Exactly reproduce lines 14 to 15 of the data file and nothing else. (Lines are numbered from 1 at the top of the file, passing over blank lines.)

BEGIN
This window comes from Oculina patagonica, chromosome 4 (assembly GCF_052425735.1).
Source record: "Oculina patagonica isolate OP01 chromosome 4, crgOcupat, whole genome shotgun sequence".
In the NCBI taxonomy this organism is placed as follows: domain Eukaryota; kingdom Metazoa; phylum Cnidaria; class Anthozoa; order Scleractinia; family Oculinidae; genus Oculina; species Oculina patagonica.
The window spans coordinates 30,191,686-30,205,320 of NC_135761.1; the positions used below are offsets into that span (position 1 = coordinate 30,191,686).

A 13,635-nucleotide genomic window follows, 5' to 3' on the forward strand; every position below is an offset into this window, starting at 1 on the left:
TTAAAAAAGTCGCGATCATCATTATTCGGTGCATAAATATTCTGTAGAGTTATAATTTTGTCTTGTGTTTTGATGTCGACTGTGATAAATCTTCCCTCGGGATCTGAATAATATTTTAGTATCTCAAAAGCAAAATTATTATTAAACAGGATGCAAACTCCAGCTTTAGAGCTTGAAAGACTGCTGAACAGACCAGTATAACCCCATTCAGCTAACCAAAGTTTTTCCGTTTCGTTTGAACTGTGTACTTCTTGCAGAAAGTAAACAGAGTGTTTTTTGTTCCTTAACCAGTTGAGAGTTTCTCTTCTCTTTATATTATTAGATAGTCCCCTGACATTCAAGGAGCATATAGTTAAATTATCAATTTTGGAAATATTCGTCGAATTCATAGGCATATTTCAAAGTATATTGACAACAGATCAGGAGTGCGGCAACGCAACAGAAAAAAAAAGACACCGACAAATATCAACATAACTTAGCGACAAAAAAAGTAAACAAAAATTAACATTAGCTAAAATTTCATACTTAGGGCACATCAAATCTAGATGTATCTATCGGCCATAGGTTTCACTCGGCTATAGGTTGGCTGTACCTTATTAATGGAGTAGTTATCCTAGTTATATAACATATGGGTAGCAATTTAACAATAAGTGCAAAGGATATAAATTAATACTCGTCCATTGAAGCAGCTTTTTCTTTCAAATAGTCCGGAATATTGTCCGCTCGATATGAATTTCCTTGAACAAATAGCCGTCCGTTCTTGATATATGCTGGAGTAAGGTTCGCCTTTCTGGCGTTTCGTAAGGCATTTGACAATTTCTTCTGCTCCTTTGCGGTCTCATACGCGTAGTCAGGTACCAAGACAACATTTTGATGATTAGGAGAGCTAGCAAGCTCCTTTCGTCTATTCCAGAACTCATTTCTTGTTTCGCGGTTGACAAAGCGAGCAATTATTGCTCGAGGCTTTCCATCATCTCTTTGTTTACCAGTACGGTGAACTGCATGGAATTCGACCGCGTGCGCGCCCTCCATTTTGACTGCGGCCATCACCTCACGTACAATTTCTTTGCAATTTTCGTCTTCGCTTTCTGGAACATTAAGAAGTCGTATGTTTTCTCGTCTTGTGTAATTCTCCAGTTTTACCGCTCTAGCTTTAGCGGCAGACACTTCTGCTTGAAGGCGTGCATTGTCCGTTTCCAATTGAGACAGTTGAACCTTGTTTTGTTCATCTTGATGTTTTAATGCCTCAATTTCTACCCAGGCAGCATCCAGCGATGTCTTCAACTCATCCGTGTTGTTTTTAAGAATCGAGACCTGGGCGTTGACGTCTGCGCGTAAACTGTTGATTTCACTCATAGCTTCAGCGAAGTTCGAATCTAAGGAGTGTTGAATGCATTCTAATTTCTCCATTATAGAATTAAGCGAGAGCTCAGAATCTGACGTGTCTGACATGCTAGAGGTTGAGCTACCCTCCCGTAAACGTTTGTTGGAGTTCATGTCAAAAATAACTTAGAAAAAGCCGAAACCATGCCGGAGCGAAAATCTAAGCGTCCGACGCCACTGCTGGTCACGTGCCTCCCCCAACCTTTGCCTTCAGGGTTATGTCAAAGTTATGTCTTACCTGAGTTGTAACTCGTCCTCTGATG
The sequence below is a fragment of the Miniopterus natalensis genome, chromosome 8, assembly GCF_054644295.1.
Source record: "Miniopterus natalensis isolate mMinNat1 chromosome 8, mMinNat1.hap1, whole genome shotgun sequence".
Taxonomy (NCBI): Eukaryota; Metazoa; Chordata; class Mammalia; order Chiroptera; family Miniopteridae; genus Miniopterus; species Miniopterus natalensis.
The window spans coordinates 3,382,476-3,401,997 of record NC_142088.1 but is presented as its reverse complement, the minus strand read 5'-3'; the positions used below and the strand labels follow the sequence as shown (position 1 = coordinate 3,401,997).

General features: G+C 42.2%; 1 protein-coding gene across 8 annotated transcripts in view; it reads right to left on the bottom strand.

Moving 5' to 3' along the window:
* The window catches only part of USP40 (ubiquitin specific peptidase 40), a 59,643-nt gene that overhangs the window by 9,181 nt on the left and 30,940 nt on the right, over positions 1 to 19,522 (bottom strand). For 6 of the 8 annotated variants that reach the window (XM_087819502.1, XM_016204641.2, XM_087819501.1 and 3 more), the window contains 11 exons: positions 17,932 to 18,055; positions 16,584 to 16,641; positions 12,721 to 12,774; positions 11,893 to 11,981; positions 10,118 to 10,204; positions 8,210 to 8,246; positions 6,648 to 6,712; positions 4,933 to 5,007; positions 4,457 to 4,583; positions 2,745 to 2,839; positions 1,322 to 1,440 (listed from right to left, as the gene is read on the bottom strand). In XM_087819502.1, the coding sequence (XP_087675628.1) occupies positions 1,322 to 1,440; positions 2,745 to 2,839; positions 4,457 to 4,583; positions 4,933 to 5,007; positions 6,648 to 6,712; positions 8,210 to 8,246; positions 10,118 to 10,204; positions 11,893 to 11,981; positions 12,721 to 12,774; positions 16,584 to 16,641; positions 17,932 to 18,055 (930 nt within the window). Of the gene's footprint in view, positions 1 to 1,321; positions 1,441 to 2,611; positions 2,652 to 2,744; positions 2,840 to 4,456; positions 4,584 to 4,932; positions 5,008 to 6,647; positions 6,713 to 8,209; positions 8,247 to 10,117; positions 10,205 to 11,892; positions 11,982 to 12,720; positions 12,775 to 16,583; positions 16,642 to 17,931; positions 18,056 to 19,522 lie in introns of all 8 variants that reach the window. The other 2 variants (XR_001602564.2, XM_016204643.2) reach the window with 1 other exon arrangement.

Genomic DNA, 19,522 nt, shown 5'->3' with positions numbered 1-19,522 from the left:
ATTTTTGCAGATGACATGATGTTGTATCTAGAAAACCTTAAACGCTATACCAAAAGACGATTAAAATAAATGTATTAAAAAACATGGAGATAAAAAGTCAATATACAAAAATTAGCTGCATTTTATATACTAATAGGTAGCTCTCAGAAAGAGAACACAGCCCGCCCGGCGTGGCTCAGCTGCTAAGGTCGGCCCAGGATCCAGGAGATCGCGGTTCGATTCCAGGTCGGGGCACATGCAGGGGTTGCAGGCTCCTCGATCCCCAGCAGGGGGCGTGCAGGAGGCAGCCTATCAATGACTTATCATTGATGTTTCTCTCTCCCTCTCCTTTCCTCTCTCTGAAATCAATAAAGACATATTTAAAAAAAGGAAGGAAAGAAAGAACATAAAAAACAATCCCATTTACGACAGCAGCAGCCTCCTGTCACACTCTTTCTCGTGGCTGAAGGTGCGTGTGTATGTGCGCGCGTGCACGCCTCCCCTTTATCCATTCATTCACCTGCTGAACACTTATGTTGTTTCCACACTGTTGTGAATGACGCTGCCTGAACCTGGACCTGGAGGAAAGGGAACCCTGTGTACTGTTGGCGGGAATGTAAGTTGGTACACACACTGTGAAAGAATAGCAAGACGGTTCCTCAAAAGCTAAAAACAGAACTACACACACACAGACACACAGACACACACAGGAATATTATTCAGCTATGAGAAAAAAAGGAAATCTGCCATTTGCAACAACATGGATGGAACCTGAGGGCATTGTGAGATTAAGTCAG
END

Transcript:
Genomic DNA, 19,522 nt, shown 5'->3' with positions numbered 1-19,522 from the left:
ATTTTTGCAGATGACATGATGTTGTATCTAGAAAACCTTAAACGCTATACCAAAAGACGATTAAAATAAATGTATTAAAAAACATGGAGATAAAAAGTCAATATACAAAAATTAGCTGCATTTTATATACTAATAGGTAGCTCTCAGAAAGAGAACACAGCCCGCCCGGCGTGGCTCAGCTGCTAAGGTCGGCCCAGGATCCAGGAGATCGCGGTTCGATTCCAGGTCGGGGCACATGCAGGGGTTGCAGGCTCCTCGATCCCCAGCAGGGGGCGTGCAGGAGGCAGCCTATCAATGACTTATCATTGATGTTTCTCTCTCCCTCTCCTTTCCTCTCTCTGAAATCAATAAAGACATATTTAAAAAAAGGAAGGAAAGAAAGAACATAAAAAACAATCCCATTTACGACAGCAGCAGCCTCCTGTCACACTCTTTCTCGTGGCTGAAGGTGCGTGTGTATGTGCGCGCGTGCACGCCTCCCCTTTATCCATTCATTCACCTGCTGAACACTTATGTTGTTTCCACACTGTTGTGAATGACGCTGCCTGAACCTGGACCTGGAGGAAAGGGAACCCTGTGTACTGTTGGCGGGAATGTAAGTTGGTACACACACTGTGAAAGAATAGCAAGACGGTTCCTCAAAAGCTAAAAACAGAACTACACACACACAGACACACAGACACACACAGGAATATTATTCAGCTATGAGAAAAAAAGGAAATCTGCCATTTGCAACAACATGGATGGAACCTGAGGGCATTGTGAGATTAAGTCAG